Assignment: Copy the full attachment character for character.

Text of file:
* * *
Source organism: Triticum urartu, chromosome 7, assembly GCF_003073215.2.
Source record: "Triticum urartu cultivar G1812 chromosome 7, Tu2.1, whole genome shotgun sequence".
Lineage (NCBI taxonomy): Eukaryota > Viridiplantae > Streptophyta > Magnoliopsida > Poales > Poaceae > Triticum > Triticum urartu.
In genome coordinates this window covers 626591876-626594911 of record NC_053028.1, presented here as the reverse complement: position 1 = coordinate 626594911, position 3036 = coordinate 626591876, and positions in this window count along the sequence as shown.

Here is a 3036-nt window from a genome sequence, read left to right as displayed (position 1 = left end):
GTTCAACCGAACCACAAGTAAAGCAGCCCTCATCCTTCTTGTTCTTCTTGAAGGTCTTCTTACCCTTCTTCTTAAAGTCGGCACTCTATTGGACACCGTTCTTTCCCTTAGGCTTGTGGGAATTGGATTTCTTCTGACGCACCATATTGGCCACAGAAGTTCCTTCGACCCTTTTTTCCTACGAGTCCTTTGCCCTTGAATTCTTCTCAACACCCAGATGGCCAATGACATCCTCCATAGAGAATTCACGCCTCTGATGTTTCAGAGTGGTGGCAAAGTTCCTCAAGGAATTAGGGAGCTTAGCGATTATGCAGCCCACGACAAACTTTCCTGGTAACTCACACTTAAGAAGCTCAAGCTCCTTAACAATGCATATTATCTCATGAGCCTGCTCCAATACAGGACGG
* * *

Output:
Source organism: Triticum urartu, chromosome 7, assembly GCF_003073215.2.
Source record: "Triticum urartu cultivar G1812 chromosome 7, Tu2.1, whole genome shotgun sequence".
Lineage (NCBI taxonomy): Eukaryota > Viridiplantae > Streptophyta > Magnoliopsida > Poales > Poaceae > Triticum > Triticum urartu.
In genome coordinates this window covers 626591876-626594911 of record NC_053028.1, presented here as the reverse complement: position 1 = coordinate 626594911, position 3036 = coordinate 626591876, and positions in this window count along the sequence as shown.

Here is a 3036-nt window from a genome sequence, read left to right as displayed (position 1 = left end):
GTTCAACCGAACCACAAGTAAAGCAGCCCTCATCCTTCTTGTTCTTCTTGAAGGTCTTCTTACCCTTCTTCTTAAAGTCGGCACTCTATTGGACACCGTTCTTTCCCTTAGGCTTGTGGGAATTGGATTTCTTCTGACGCACCATATTGGCCACAGAAGTTCCTTCGACCCTTTTTTCCTACGAGTCCTTTGCCCTTGAATTCTTCTCAACACCCAGATGGCCAATGACATCCTCCATAGAGAATTCACGCCTCTGATGTTTCAGAGTGGTGGCAAAGTTCCTCAAGGAATTAGGGAGCTTAGCGATTATGCAGCCCACGACAAACTTTCCTGGTAACTCACACTTAAGAAGCTCAAGCTCCTTAACAATGCATATTATCTCATGAGCCTGCTCCAATACAGGACGG